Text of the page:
According to Martha Stewart, here’s how it all started.
“I woke up one day, and this is true,” says Stewart. It was 1981, and she was running a thriving catering business in Westport, Connecticut. “And it occurred to me that my grandchildren, if I had any one day, wouldn’t have a clue who their grandma was. I made gorgeous food and threw gorgeous parties, and it was all eaten and disassembled when it was finished. So I thought, I should do a book and preserve the memories and recipes. That’s when I had the idea.”
The idea in question was small, by today’s Martha Stewart Living Omnimedia multimillion-dollar-empire standards. She wanted to write a book called Entertaining. It would explain how to throw those beautiful parties.
“I cooked every single one of those chickens,” she says while perusing a picture of herself surrounded by beautiful, meticulously prepared dishes in the kitchen of Turkey Hill, her 1805 farmhouse in Westport. Since 2002 she’s been primarily in Bedford, but until this year she maintained Turkey Hill as well. “I grew those cabbages in my garden!” she says—in fact, there’s a picture in Entertaining of Martha in denim hot pants going at the vegetables with a hoe.
“I had no idea how to do it, I just did it,” Stewart says now. “Which is a good way to do something, since you have no preconceived notions.” She sat down and wrote an outline. Since her then-husband, Andy, was the president of Harry N. Abrams, Stewart had already met Alan Mirken, the head of Crown Publishing. Mirken bought the idea for Crown’s Clarkson Potter imprint. Stewart found a photographer and a writer to help her, but she did the lion’s share of the work for Entertaining herself. She posed for the cover in a nineteenth-century French nightgown.
Turkey Hill just sold for $6.7 million. One suspects it will end up on a historic-house tour, with its own little blue plaque: THE BIRTHPLACE OF THE LEGEND OF MARTHA STEWART.
About those detractors: “The feminists hated it!” says Stewart of Entertaining. “I’m not sure I ever really knew what the feminist movement was about. I never, ever heard the term glass ceiling until a few years ago—isn’t that embarrassing?”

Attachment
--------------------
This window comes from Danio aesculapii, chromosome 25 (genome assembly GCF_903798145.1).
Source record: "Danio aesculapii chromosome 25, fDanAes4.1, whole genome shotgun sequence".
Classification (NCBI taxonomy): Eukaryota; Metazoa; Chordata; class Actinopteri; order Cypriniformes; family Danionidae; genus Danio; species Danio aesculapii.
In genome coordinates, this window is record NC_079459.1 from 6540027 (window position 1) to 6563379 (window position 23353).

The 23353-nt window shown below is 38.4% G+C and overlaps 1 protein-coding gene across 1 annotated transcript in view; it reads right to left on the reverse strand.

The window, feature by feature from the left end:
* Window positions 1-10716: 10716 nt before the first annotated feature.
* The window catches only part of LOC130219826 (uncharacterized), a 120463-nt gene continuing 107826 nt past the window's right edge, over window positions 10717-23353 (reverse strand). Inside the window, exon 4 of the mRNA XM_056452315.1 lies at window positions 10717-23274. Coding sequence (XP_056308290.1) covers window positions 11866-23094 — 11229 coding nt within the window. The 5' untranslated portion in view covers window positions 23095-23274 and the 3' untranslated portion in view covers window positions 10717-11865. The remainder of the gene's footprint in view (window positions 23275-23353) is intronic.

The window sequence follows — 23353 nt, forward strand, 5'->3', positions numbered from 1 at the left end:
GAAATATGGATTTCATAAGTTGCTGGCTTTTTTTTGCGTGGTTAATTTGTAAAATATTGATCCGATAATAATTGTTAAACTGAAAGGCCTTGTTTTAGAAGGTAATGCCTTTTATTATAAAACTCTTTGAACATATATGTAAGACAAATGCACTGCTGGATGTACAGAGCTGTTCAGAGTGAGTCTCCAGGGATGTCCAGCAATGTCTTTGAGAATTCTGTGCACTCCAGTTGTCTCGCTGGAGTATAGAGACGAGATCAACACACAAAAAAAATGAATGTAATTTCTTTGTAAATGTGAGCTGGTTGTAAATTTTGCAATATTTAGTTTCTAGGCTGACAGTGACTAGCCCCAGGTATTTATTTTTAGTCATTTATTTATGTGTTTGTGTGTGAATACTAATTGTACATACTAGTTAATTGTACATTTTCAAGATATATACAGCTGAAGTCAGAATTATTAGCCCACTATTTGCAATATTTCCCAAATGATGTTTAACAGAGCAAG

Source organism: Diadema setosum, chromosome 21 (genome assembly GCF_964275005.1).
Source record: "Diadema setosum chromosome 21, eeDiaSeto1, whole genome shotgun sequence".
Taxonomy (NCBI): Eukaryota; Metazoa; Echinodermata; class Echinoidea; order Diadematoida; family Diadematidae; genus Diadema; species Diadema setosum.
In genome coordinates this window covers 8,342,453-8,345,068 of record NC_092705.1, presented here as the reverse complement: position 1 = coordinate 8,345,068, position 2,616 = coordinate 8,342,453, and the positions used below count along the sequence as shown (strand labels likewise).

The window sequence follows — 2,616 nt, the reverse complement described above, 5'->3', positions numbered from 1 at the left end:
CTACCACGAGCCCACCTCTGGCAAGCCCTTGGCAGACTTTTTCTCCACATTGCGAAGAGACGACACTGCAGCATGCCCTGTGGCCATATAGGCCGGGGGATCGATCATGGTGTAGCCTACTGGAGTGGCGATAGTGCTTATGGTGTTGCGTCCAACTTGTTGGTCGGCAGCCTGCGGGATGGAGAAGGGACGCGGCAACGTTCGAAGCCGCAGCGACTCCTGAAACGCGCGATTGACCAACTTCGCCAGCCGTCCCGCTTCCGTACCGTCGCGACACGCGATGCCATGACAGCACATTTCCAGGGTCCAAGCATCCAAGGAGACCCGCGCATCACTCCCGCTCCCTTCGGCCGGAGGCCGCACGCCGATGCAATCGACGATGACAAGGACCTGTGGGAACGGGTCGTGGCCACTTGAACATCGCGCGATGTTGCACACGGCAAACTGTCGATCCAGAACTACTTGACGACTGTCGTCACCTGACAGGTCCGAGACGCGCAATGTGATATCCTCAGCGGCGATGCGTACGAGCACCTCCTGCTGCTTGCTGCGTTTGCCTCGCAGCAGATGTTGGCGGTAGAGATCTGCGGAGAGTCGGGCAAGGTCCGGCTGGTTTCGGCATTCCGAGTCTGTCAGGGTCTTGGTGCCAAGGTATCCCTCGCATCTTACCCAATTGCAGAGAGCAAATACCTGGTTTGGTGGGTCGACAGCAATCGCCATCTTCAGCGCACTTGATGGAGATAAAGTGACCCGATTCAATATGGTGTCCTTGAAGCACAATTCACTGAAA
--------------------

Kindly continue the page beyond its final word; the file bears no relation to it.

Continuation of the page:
It’s hard to imagine the insanely sharp Stewart naïve about anything. After the success of that first book, she wrote seven more books in that decade. In her recollection, she did almost everything for those as well. “I never felt like I was in over my head—ever,” she says. “I just don’t feel that way. I never feel that the bridge is too high to jump off of.”
There’s a promotional video she made for Aga, the very low-tech cult British stoves, circa 1985, now on YouTube. It’s charmingly low budget and an exemplar of her energy and DIY extremism—she pulls an entire Thanksgiving dinner out of the Aga. “They paid me with a stove,” she recalls.
“Daunted” is not in Stewart’s vocabulary, nor is “tired.” After serving her five-month jail sentence for obstruction of justice, her stock plummeted. In a rare misstep, her version of The Apprentice didn’t take. But no matter. Currently, her magazines are briskly gaining ad pages, and her NBC daytime show is a hit, with celebrities like Russell Crowe and Valentino as guests. And she comes home to this 150-acre Bedford estate, with its myriad outbuildings, including a huge greenhouse and stone stables that should make new neighbor Ralph Lauren jealous, and a host of employees (the newest is her personal French chef, Pierre Schaedelin). Stewart is furiously launching, launching, launching. There’s her book on homemaking, and she’s toying with the idea of updating Entertaining. She designs co-branded communities with KB Home, a home-construction company. She’s got a range of wines, a line of food products at Costco, and a mammoth 2,000-item series of housewares for Macy’s that at least matches the 1997 launch of her Kmart line. You might want to hang on to those back issues of Martha Stewart Living: When the revolution comes, they’re going to come in handy.